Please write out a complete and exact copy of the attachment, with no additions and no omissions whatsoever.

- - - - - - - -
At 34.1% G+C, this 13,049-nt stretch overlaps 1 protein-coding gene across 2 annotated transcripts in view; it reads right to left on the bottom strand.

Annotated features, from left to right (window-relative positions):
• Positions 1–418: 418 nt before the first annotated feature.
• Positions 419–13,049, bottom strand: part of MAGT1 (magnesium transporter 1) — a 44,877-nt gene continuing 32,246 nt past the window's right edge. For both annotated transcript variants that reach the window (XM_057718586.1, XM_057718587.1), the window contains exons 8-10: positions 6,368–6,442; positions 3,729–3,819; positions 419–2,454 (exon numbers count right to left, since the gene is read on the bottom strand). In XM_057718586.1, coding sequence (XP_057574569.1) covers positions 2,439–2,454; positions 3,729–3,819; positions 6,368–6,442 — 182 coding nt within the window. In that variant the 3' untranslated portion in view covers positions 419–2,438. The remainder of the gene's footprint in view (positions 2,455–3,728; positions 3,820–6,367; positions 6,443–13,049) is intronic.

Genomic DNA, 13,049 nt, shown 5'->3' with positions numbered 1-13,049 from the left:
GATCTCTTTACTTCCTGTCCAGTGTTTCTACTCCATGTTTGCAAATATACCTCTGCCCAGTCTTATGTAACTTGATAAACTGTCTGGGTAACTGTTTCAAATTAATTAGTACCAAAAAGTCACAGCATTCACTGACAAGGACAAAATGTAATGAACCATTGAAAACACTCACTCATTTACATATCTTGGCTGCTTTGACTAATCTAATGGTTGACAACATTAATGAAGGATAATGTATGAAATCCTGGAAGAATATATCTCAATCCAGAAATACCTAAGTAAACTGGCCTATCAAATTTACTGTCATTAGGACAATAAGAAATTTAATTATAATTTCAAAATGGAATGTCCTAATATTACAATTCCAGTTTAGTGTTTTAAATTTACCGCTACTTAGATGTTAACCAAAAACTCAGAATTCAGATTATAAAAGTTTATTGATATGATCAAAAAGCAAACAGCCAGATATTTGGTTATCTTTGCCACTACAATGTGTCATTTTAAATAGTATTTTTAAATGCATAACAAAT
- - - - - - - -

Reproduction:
At 34.1% G+C, this 13,049-nt stretch overlaps 1 protein-coding gene across 2 annotated transcripts in view; it reads right to left on the bottom strand.

Annotated features, from left to right (window-relative positions):
• Positions 1–418: 418 nt before the first annotated feature.
• Positions 419–13,049, bottom strand: part of MAGT1 (magnesium transporter 1) — a 44,877-nt gene continuing 32,246 nt past the window's right edge. For both annotated transcript variants that reach the window (XM_057718586.1, XM_057718587.1), the window contains exons 8-10: positions 6,368–6,442; positions 3,729–3,819; positions 419–2,454 (exon numbers count right to left, since the gene is read on the bottom strand). In XM_057718586.1, coding sequence (XP_057574569.1) covers positions 2,439–2,454; positions 3,729–3,819; positions 6,368–6,442 — 182 coding nt within the window. In that variant the 3' untranslated portion in view covers positions 419–2,438. The remainder of the gene's footprint in view (positions 2,455–3,728; positions 3,820–6,367; positions 6,443–13,049) is intronic.

Genomic DNA, 13,049 nt, shown 5'->3' with positions numbered 1-13,049 from the left:
GATCTCTTTACTTCCTGTCCAGTGTTTCTACTCCATGTTTGCAAATATACCTCTGCCCAGTCTTATGTAACTTGATAAACTGTCTGGGTAACTGTTTCAAATTAATTAGTACCAAAAAGTCACAGCATTCACTGACAAGGACAAAATGTAATGAACCATTGAAAACACTCACTCATTTACATATCTTGGCTGCTTTGACTAATCTAATGGTTGACAACATTAATGAAGGATAATGTATGAAATCCTGGAAGAATATATCTCAATCCAGAAATACCTAAGTAAACTGGCCTATCAAATTTACTGTCATTAGGACAATAAGAAATTTAATTATAATTTCAAAATGGAATGTCCTAATATTACAATTCCAGTTTAGTGTTTTAAATTTACCGCTACTTAGATGTTAACCAAAAACTCAGAATTCAGATTATAAAAGTTTATTGATATGATCAAAAAGCAAACAGCCAGATATTTGGTTATCTTTGCCACTACAATGTGTCATTTTAAATAGTATTTTTAAATGCATAACAAAT